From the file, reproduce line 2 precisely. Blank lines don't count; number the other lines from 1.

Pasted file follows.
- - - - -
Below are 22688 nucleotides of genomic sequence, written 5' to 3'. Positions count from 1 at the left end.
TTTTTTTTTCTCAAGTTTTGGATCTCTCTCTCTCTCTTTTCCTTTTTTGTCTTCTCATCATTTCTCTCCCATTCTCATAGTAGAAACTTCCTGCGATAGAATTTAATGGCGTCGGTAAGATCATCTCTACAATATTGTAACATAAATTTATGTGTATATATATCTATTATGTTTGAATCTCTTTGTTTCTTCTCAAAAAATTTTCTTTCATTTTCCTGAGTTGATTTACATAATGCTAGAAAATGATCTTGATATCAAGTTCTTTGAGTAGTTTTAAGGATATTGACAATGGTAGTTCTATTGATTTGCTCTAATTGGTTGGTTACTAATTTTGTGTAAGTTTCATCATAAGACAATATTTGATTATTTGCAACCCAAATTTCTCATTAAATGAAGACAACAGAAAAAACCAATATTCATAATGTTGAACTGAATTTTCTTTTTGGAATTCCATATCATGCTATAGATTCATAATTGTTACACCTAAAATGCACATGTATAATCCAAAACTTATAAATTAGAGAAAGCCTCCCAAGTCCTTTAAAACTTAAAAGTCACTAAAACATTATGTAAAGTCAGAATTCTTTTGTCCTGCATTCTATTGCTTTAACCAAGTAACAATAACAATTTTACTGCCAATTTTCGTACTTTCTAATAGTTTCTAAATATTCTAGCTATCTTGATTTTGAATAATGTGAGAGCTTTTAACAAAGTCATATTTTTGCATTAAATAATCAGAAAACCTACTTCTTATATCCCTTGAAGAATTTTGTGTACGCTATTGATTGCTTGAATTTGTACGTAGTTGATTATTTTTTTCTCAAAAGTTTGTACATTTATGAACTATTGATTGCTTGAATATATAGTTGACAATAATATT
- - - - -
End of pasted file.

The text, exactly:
TTTTTTTTTCTCAAGTTTTGGATCTCTCTCTCTCTCTTTTCCTTTTTTGTCTTCTCATCATTTCTCTCCCATTCTCATAGTAGAAACTTCCTGCGATAGAATTTAATGGCGTCGGTAAGATCATCTCTACAATATTGTAACATAAATTTATGTGTATATATATCTATTATGTTTGAATCTCTTTGTTTCTTCTCAAAAAATTTTCTTTCATTTTCCTGAGTTGATTTACATAATGCTAGAAAATGATCTTGATATCAAGTTCTTTGAGTAGTTTTAAGGATATTGACAATGGTAGTTCTATTGATTTGCTCTAATTGGTTGGTTACTAATTTTGTGTAAGTTTCATCATAAGACAATATTTGATTATTTGCAACCCAAATTTCTCATTAAATGAAGACAACAGAAAAAACCAATATTCATAATGTTGAACTGAATTTTCTTTTTGGAATTCCATATCATGCTATAGATTCATAATTGTTACACCTAAAATGCACATGTATAATCCAAAACTTATAAATTAGAGAAAGCCTCCCAAGTCCTTTAAAACTTAAAAGTCACTAAAACATTATGTAAAGTCAGAATTCTTTTGTCCTGCATTCTATTGCTTTAACCAAGTAACAATAACAATTTTACTGCCAATTTTCGTACTTTCTAATAGTTTCTAAATATTCTAGCTATCTTGATTTTGAATAATGTGAGAGCTTTTAACAAAGTCATATTTTTGCATTAAATAATCAGAAAACCTACTTCTTATATCCCTTGAAGAATTTTGTGTACGCTATTGATTGCTTGAATTTGTACGTAGTTGATTATTTTTTTCTCAAAAGTTTGTACATTTATGAACTATTGATTGCTTGAATATATAGTTGACAATAATATT